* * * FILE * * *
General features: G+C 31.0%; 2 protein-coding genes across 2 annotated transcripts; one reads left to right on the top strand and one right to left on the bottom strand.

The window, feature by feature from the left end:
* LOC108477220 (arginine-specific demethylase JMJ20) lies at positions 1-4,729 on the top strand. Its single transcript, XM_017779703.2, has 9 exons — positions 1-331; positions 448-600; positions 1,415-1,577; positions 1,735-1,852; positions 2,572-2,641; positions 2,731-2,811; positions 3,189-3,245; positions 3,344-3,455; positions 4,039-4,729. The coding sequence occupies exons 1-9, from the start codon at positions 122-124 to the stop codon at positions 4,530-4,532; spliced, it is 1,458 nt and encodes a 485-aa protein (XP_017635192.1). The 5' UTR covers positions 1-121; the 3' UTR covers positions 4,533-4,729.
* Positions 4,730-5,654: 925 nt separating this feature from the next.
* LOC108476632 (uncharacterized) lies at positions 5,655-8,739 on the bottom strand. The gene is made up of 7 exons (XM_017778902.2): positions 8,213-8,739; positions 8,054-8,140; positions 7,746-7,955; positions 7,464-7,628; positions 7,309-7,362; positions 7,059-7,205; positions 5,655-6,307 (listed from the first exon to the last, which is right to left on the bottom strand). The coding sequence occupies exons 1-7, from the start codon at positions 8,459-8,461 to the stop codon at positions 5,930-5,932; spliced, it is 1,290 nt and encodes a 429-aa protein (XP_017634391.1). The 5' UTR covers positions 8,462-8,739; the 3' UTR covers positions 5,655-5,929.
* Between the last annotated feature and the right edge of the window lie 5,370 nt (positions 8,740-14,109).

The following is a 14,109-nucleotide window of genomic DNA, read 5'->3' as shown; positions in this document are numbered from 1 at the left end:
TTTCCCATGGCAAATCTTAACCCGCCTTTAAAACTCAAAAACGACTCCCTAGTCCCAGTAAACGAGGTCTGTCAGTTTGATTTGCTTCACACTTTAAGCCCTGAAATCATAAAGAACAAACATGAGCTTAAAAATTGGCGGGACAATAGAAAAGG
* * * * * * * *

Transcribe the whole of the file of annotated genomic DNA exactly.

General features: G+C 31.0%; 2 protein-coding genes across 2 annotated transcripts; one reads left to right on the top strand and one right to left on the bottom strand.

The window, feature by feature from the left end:
* LOC108477220 (arginine-specific demethylase JMJ20) lies at positions 1-4,729 on the top strand. Its single transcript, XM_017779703.2, has 9 exons — positions 1-331; positions 448-600; positions 1,415-1,577; positions 1,735-1,852; positions 2,572-2,641; positions 2,731-2,811; positions 3,189-3,245; positions 3,344-3,455; positions 4,039-4,729. The coding sequence occupies exons 1-9, from the start codon at positions 122-124 to the stop codon at positions 4,530-4,532; spliced, it is 1,458 nt and encodes a 485-aa protein (XP_017635192.1). The 5' UTR covers positions 1-121; the 3' UTR covers positions 4,533-4,729.
* Positions 4,730-5,654: 925 nt separating this feature from the next.
* LOC108476632 (uncharacterized) lies at positions 5,655-8,739 on the bottom strand. The gene is made up of 7 exons (XM_017778902.2): positions 8,213-8,739; positions 8,054-8,140; positions 7,746-7,955; positions 7,464-7,628; positions 7,309-7,362; positions 7,059-7,205; positions 5,655-6,307 (listed from the first exon to the last, which is right to left on the bottom strand). The coding sequence occupies exons 1-7, from the start codon at positions 8,459-8,461 to the stop codon at positions 5,930-5,932; spliced, it is 1,290 nt and encodes a 429-aa protein (XP_017634391.1). The 5' UTR covers positions 8,462-8,739; the 3' UTR covers positions 5,655-5,929.
* Between the last annotated feature and the right edge of the window lie 5,370 nt (positions 8,740-14,109).

The following is a 14,109-nucleotide window of genomic DNA, read 5'->3' as shown; positions in this document are numbered from 1 at the left end:
TTTCCCATGGCAAATCTTAACCCGCCTTTAAAACTCAAAAACGACTCCCTAGTCCCAGTAAACGAGGTCTGTCAGTTTGATTTGCTTCACACTTTAAGCCCTGAAATCATAAAGAACAAACATGAGCTTAAAAATTGGCGGGACAATAGAAAAGG